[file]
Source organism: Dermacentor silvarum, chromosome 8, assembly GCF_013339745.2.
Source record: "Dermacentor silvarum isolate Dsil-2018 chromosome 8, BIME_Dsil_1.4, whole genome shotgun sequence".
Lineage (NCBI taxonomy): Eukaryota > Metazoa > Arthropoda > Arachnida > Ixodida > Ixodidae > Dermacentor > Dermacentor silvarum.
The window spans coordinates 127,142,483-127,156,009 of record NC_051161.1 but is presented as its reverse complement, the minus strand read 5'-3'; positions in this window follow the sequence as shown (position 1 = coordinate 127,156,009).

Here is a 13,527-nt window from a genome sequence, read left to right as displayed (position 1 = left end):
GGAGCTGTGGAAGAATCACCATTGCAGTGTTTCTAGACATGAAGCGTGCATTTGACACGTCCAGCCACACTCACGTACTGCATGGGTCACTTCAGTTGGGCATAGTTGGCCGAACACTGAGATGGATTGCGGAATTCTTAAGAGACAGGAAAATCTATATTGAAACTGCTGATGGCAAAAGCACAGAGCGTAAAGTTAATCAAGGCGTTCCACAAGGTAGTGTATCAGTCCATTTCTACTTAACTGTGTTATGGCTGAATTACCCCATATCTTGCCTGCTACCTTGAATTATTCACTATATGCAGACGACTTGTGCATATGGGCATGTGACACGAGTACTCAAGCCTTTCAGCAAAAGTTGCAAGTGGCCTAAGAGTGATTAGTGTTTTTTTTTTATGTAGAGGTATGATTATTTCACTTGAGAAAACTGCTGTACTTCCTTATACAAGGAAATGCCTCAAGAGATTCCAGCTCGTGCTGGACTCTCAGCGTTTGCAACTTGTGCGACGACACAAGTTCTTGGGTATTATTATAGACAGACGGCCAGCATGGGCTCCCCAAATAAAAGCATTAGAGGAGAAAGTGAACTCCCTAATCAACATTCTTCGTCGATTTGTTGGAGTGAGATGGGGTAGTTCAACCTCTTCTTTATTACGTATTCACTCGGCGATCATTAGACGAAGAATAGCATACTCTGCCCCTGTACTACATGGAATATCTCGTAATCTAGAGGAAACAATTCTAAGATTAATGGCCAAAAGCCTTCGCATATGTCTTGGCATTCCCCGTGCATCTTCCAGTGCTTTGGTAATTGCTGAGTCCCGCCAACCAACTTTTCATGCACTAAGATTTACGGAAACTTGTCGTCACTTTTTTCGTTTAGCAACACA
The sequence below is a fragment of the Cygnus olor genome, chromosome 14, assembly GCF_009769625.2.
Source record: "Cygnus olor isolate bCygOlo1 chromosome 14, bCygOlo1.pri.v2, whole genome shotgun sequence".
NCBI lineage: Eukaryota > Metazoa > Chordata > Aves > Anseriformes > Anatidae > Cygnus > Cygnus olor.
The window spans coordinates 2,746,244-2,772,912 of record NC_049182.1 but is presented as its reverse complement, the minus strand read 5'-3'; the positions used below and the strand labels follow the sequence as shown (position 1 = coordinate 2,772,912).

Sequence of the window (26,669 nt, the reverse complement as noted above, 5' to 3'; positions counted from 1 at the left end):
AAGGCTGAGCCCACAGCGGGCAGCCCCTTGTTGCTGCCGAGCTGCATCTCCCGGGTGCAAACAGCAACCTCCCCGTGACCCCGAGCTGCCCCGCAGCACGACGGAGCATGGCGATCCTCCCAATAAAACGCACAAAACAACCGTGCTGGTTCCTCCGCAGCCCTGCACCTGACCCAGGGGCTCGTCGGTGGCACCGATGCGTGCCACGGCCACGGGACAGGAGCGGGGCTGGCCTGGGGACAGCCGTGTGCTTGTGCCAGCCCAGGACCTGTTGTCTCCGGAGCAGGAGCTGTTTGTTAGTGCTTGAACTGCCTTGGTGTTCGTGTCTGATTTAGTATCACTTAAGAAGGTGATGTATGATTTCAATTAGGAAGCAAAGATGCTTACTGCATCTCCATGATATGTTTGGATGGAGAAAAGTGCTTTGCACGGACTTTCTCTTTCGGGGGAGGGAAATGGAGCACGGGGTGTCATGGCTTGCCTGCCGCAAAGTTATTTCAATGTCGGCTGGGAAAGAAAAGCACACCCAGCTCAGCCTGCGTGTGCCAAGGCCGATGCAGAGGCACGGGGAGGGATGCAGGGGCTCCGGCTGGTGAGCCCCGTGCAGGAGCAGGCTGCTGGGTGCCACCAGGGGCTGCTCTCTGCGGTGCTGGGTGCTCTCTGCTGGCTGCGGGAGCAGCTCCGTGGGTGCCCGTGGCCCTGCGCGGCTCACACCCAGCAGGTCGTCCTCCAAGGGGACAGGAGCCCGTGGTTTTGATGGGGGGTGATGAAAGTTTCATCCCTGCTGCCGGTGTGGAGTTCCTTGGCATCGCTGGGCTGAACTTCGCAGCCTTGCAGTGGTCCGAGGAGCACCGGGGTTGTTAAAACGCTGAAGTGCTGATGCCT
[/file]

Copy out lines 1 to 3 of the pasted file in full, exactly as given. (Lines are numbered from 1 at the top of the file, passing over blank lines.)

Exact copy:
Source organism: Dermacentor silvarum, chromosome 8, assembly GCF_013339745.2.
Source record: "Dermacentor silvarum isolate Dsil-2018 chromosome 8, BIME_Dsil_1.4, whole genome shotgun sequence".
Lineage (NCBI taxonomy): Eukaryota > Metazoa > Arthropoda > Arachnida > Ixodida > Ixodidae > Dermacentor > Dermacentor silvarum.